The 2016 election cycle might be the dominant topic of conversation for nearly everyone in Washington, D.C., except for IT professionals – they’re abuzz with chatter about digital government. From White House mandates to CIO-driven implementation, federal agencies are figuring out the ways in which digital tools can help them deliver on the mission more effectively and efficiently.
However, when agencies embrace the apps and services they need to make sure that their behind the scenes operational dynamics are able to keep pace with the promise of digital transformation. A recent article by the team at Appian, took a close look at what capabilities complex organizations, like federal agencies, need in order to operate at digital speed.
One of the top capabilities on their list is the ability create and upgrade apps at digital speed. But this goal is largely out of synch with legacy coding practices and methodologies, which relies on an agency having access to developers with a strong command of specific platforms. As we all know, developers are in high demand and short supply, so being able to find the human resources to code, let alone the budget and time to support a long development cycle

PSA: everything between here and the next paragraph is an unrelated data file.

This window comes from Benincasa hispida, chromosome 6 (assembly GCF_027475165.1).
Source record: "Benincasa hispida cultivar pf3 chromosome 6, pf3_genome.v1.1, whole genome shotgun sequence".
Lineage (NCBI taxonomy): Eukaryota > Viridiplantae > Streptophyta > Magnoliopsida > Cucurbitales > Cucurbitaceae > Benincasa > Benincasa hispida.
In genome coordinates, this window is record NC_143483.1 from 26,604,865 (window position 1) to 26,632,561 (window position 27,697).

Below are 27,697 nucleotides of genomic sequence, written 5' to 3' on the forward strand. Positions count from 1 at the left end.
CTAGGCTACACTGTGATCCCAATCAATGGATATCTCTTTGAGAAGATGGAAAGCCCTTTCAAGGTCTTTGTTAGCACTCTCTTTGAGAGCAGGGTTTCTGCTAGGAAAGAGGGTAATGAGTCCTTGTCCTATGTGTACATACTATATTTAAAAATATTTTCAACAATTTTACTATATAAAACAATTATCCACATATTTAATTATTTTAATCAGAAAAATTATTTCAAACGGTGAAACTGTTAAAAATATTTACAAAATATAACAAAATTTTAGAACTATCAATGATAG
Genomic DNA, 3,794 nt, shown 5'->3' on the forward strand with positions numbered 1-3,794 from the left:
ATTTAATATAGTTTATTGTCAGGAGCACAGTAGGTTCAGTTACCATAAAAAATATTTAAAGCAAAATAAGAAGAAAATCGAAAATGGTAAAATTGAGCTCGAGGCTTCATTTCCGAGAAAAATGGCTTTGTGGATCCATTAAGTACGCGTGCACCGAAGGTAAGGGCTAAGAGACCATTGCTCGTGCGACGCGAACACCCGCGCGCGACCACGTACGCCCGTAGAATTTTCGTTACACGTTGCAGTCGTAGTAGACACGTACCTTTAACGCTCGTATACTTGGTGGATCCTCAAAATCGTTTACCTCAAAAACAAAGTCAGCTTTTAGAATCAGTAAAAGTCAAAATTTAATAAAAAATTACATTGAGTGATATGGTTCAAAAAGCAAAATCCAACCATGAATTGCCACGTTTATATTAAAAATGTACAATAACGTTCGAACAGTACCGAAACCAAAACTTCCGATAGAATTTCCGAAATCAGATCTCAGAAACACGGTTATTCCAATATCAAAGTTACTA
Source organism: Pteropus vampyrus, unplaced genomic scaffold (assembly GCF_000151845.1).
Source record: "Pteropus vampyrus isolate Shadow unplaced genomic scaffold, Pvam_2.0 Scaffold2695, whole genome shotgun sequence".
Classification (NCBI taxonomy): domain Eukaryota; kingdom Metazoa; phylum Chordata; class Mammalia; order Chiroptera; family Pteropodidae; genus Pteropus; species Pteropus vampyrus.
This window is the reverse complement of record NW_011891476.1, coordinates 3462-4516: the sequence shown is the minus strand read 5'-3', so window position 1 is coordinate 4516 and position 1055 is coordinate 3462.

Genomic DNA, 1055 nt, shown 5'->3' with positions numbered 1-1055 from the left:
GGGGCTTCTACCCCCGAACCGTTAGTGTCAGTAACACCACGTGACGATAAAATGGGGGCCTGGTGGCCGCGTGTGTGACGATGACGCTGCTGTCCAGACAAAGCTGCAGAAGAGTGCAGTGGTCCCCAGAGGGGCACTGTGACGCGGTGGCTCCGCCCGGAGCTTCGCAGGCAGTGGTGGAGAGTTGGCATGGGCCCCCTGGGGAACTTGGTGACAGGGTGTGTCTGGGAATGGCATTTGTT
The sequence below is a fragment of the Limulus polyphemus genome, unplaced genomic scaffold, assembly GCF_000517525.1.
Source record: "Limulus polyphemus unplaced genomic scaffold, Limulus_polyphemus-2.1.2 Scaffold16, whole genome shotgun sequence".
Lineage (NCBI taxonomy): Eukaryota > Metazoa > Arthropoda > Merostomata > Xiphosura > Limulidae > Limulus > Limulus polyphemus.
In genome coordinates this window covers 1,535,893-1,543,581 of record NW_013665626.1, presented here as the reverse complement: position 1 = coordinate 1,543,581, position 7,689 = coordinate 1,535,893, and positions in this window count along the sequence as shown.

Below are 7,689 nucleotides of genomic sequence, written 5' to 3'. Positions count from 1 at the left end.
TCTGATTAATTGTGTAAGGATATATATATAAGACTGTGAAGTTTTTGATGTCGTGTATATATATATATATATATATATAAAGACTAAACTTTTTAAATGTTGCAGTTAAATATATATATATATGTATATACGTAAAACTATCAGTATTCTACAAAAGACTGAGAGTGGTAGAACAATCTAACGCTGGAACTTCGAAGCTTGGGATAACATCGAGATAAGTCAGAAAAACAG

But what can agencies do to cross this digital divide? The answer offered in the article is “by simplifying [the] app creation process [using] low-code technology [to drive] this functionality.” Low-code solutions “provide pre-built packages of code that allow users to quickly customize apps without having to write any code themselves.” This means that app development can be assigned to non-technical teams and agencies can “keep up with the blistering pace” of digital government transformation.
Curious as to what this means in practice? In a recent webinar, Clay Richardson, Principal Analyst with Forrester, shared that for the document compliance infrastructure that needed to be built to support applications for healthcare under the Affordable Care Act it would have taken 100 person months to build the infrastructure using traditional coding practices, but in actuality, because the Department of Health and Human Services opted to use low-code, it took just 5 person months to complete, test and deliver the project.
To learn even more about how low-code tools can drive the mission forward at digital speed, you can download this new eBook.